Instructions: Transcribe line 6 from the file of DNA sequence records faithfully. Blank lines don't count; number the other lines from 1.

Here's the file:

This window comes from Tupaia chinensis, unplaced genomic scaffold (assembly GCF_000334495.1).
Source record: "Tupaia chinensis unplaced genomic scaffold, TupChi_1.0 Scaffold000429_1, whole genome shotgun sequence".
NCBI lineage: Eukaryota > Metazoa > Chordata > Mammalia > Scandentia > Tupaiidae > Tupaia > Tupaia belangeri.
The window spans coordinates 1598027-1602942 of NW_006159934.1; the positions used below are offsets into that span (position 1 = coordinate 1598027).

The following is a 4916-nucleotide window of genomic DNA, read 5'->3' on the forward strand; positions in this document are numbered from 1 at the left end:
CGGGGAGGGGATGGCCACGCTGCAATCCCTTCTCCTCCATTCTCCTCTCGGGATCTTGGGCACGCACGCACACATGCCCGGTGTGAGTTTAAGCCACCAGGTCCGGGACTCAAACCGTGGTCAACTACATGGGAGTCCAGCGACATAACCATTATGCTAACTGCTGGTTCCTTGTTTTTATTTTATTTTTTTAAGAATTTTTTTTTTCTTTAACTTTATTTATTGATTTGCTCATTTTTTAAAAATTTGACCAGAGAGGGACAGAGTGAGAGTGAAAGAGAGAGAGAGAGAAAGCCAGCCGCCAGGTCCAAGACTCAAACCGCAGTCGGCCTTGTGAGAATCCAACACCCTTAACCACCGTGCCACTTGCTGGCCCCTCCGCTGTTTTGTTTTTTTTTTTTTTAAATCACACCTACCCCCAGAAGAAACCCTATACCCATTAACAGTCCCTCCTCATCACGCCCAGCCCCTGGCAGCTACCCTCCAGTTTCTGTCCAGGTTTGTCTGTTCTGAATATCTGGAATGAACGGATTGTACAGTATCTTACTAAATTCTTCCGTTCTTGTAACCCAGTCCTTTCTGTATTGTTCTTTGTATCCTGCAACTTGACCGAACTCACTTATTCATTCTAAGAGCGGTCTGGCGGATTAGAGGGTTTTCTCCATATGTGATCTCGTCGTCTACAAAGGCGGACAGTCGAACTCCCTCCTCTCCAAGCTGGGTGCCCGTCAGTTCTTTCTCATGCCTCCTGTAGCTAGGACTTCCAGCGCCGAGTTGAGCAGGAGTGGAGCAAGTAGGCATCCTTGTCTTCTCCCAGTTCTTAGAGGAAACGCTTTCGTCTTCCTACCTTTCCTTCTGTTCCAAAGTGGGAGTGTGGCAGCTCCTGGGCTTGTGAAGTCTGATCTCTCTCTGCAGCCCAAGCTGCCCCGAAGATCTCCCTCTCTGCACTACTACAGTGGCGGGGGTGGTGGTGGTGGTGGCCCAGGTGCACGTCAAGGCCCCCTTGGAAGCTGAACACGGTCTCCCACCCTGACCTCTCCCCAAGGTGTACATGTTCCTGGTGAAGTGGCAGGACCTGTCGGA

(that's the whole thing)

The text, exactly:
CGGGGAGGGGATGGCCACGCTGCAATCCCTTCTCCTCCATTCTCCTCTCGGGATCTTGGGCACGCACGCACACATGCCCGGTGTGAGTTTAAGCCACCAGGTCCGGGACTCAAACCGTGGTCAACTACATGGGAGTCCAGCGACATAACCATTATGCTAACTGCTGGTTCCTTGTTTTTATTTTATTTTTTTAAGAATTTTTTTTTTCTTTAACTTTATTTATTGATTTGCTCATTTTTTAAAAATTTGACCAGAGAGGGACAGAGTGAGAGTGAAAGAGAGAGAGAGAGAAAGCCAGCCGCCAGGTCCAAGACTCAAACCGCAGTCGGCCTTGTGAGAATCCAACACCCTTAACCACCGTGCCACTTGCTGGCCCCTCCGCTGTTTTGTTTTTTTTTTTTTTAAATCACACCTACCCCCAGAAGAAACCCTATACCCATTAACAGTCCCTCCTCATCACGCCCAGCCCCTGGCAGCTACCCTCCAGTTTCTGTCCAGGTTTGTCTGTTCTGAATATCTGGAATGAACGGATTGTACAGTATCTTACTAAATTCTTCCGTTCTTGTAACCCAGTCCTTTCTGTATTGTTCTTTGTATCCTGCAACTTGACCGAACTCACTTATTCATTCTAAGAGCGGTCTGGCGGATTAGAGGGTTTTCTCCATATGTGATCTCGTCGTCTACAAAGGCGGACAGTCGAACTCCCTCCTCTCCAAGCTGGGTGCCCGTCAGTTCTTTCTCATGCCTCCTGTAGCTAGGACTTCCAGCGCCGAGTTGAGCAGGAGTGGAGCAAGTAGGCATCCTTGTCTTCTCCCAGTTCTTAGAGGAAACGCTTTCGTCTTCCTACCTTTCCTTCTGTTCCAAAGTGGGAGTGTGGCAGCTCCTGGGCTTGTGAAGTCTGATCTCTCTCTGCAGCCCAAGCTGCCCCGAAGATCTCCCTCTCTGCACTACTACAGTGGCGGGGGTGGTGGTGGTGGTGGCCCAGGTGCACGTCAAGGCCCCCTTGGAAGCTGAACACGGTCTCCCACCCTGACCTCTCCCCAAGGTGTACATGTTCCTGGTGAAGTGGCAGGACCTGTCGGA